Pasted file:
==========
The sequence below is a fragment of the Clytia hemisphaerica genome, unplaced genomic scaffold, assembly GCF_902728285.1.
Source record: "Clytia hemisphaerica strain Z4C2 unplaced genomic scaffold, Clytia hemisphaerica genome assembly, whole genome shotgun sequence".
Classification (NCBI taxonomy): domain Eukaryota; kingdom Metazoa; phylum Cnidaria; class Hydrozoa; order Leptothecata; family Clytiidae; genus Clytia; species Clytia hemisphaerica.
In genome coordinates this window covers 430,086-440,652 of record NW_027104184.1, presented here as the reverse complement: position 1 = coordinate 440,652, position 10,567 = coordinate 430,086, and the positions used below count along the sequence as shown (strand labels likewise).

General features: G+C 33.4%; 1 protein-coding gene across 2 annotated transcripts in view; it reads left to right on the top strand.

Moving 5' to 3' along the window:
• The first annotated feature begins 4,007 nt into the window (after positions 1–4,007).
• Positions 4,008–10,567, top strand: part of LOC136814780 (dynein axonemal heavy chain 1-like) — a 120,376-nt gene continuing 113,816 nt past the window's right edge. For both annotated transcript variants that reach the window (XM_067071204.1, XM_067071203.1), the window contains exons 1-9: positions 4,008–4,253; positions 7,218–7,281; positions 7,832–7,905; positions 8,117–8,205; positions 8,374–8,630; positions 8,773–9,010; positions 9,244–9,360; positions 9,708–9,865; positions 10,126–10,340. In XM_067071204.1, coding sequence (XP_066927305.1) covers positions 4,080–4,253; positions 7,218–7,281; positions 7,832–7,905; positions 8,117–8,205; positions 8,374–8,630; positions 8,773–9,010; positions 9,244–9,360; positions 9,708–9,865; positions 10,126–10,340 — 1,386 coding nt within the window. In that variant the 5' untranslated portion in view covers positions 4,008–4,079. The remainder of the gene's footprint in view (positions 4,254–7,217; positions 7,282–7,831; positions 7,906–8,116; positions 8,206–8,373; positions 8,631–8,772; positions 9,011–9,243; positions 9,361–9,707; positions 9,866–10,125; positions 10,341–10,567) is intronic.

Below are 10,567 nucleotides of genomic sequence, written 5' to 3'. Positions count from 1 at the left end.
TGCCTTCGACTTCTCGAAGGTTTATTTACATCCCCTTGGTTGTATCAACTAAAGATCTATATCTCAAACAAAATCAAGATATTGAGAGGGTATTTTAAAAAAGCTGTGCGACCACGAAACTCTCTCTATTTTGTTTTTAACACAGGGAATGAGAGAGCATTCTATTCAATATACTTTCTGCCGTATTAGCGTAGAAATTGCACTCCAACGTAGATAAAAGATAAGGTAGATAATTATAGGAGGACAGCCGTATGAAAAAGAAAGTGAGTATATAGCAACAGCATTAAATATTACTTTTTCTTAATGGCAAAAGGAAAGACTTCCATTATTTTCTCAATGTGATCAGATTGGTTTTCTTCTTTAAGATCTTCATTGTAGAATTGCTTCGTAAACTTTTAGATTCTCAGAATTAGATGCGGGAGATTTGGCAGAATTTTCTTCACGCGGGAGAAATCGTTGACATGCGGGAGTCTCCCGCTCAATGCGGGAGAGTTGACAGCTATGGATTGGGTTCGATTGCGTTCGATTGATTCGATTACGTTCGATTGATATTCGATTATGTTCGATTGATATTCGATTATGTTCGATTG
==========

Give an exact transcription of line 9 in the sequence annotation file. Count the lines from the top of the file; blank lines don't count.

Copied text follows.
Below are 10,567 nucleotides of genomic sequence, written 5' to 3'. Positions count from 1 at the left end.